Odd Future golden child Earl Sweatshirt is a long way from Samoa. While he was gone, the L.A. rap gang’s following snowballed from an internet buzz to a raucous clan of kids from every high school clique.
Earl Sweatshirt was 2,000 miles away at Coral Reef Academy serving community service and trying to explain to his classmates who Lil B the Based God was. His mother sent him away because of strong concerns about his behavior and future, and witnessing the twisted music video for his internet success hit “Earl” was the icing on the cake. Although 16-year-old Earl was not happy about being plucked out of fame and thrust into exile, the now 19-year-old Earl has realized that the time off was for the better. After a reality check while working with victims of sexual abuse in Samoa, he has abandoned his heinous shock rap, and focused even more on his writing. Sweatshirt has rekindled ties with his family, swung fully into rhythm with his Odd Future wolves, and can now count Mac Miller and Captain Murphy as musical collaborators. Now, he’s back with the raps in his first studio album, Doris, and things are different. The brash and outlandish lyrics of Earl have been replaced with thrilling wordplay that explores the innards of his still disturbed adolescent mind. He is the same person, just a little more refined and mature. Earl’s coming-of-age has affected the entire Odd Future gang, each member coming away with more growth than before. Being pulled out of the cockpit right before take-off have taken its toll on the indifferent menace to society, but his debut assures us he’s prepared for the journey ahead.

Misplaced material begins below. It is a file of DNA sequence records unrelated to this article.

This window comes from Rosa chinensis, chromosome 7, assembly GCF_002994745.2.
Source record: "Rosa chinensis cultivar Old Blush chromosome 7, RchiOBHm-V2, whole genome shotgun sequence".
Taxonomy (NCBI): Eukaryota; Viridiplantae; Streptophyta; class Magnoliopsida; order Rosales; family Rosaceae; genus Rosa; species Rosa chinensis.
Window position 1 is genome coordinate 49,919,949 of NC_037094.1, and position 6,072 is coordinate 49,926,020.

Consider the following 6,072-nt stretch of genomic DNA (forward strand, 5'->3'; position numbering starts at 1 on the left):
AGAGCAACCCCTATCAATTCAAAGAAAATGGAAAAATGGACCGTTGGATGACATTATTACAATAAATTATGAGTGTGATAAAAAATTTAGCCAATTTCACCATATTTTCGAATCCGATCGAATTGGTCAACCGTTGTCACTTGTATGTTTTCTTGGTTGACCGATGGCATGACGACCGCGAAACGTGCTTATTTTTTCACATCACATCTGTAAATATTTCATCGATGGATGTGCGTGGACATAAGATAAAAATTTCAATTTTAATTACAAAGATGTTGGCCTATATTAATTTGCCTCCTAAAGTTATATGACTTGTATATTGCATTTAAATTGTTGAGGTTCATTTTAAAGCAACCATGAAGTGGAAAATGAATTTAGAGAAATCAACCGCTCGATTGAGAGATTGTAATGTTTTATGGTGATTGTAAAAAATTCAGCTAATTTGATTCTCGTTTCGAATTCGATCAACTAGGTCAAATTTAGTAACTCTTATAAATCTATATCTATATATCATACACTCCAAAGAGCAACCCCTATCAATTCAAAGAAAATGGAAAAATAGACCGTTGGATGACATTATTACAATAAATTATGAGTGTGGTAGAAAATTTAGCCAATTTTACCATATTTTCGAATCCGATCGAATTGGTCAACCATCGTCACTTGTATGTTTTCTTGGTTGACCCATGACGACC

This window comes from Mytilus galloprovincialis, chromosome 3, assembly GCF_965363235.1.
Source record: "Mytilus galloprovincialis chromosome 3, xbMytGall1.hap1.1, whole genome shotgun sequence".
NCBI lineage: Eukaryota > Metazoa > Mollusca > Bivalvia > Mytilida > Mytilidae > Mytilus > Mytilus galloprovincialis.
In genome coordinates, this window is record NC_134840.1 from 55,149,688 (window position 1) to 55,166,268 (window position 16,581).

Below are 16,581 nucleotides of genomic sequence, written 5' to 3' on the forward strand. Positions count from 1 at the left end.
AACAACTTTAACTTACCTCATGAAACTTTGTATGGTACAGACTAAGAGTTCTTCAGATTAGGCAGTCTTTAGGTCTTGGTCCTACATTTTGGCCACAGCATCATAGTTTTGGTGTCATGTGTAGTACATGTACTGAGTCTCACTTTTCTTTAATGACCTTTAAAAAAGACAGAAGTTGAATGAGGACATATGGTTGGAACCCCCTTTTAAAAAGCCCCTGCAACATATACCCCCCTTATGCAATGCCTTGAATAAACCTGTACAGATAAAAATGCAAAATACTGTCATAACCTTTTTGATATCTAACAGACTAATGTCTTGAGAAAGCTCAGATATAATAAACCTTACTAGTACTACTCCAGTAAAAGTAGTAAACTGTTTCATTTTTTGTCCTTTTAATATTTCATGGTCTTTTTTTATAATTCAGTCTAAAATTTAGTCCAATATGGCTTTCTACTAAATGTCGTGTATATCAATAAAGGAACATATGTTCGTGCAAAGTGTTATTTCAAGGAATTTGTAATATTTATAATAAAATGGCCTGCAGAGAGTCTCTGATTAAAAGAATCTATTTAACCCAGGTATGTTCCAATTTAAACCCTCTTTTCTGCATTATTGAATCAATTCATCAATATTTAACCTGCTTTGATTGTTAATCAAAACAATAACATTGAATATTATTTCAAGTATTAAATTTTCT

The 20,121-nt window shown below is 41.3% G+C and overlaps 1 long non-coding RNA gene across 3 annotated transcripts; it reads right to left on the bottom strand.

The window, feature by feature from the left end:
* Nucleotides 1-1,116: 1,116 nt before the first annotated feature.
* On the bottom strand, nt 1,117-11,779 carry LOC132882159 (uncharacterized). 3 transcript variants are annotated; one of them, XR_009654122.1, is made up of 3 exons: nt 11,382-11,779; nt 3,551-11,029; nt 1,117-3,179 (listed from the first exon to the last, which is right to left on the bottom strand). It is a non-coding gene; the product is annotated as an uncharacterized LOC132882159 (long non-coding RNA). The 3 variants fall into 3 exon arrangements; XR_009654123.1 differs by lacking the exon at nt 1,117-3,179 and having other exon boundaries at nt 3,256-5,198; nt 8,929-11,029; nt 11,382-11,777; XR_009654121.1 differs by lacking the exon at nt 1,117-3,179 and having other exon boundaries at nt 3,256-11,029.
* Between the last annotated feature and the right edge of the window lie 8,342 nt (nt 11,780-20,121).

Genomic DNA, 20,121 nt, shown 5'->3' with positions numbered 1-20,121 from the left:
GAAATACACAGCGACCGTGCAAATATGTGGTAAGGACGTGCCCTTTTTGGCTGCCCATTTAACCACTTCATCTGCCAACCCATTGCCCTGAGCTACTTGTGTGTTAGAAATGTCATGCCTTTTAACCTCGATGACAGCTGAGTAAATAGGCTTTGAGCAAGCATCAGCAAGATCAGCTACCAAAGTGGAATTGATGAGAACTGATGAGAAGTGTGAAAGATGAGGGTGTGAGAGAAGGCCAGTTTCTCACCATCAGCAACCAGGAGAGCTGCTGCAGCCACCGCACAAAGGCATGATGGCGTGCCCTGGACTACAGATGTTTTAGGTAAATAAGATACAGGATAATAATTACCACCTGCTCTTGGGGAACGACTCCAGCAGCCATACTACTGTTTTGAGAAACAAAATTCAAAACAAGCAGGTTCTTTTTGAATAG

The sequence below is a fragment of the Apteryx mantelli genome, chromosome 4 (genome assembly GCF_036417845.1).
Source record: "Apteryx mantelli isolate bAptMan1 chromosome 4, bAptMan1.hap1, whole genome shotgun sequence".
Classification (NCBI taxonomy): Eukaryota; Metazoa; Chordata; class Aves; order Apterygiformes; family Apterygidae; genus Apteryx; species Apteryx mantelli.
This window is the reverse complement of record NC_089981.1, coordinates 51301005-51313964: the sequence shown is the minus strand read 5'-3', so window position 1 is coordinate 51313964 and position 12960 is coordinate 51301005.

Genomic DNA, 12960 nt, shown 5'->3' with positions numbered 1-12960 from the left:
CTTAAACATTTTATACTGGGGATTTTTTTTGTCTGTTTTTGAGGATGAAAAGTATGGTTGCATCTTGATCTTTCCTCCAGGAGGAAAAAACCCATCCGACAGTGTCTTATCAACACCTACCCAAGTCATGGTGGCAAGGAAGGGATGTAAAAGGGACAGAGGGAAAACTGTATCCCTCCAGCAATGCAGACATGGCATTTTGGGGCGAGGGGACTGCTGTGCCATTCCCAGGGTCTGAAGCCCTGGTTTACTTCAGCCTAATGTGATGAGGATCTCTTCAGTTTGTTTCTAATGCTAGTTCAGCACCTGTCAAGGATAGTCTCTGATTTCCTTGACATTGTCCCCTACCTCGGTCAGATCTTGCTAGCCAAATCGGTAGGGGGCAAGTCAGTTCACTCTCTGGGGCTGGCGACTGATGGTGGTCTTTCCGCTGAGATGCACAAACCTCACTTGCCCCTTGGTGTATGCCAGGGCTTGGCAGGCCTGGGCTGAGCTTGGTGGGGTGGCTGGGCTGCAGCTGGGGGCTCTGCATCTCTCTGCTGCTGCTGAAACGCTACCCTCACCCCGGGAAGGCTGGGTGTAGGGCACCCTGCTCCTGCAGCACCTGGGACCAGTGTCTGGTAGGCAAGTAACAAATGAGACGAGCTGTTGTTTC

Doris is a snapshot of the conflicted but determined adolescent, Earl Sweatshirt. Who is constantly wading in a cesspool of fame, strife, and everything not nice. Leaps and bounds more developed than the brilliant but reckless Earl, Sweatshirt manipulates looming drums, gloomy synths, and screeching guitars to set the soundscape for the dense flows he effortlessly lays down. The wordplay that would conjure images of crying girls and dismembered teenagers in your head are long gone, and Earl is instead letting doubters know that his lyricism superior regardless of the subject matter. (“Got us stuck like a barnacle to the bottom of your shit/Ironic ‘cause the audio’s as nautical as ships” on “Knight”). Weed references have doubled, maybe tripled, but these aren’t your token toke lines: “Eighths louder than the voice of Satan that be plaguing him” (from “Centurion”). As Earl navigates through his mental misfortune by smoking with his buddies, he paints a vivid picture of their L.A. nightlife and relationship rifts. The comical aspect of his personality still shines through, as the charisma and inside jokes that Earl and his buddies have fostered is impossible to contain, (“I’ll fuck the freckles off your face, bitch” from “Molasses”).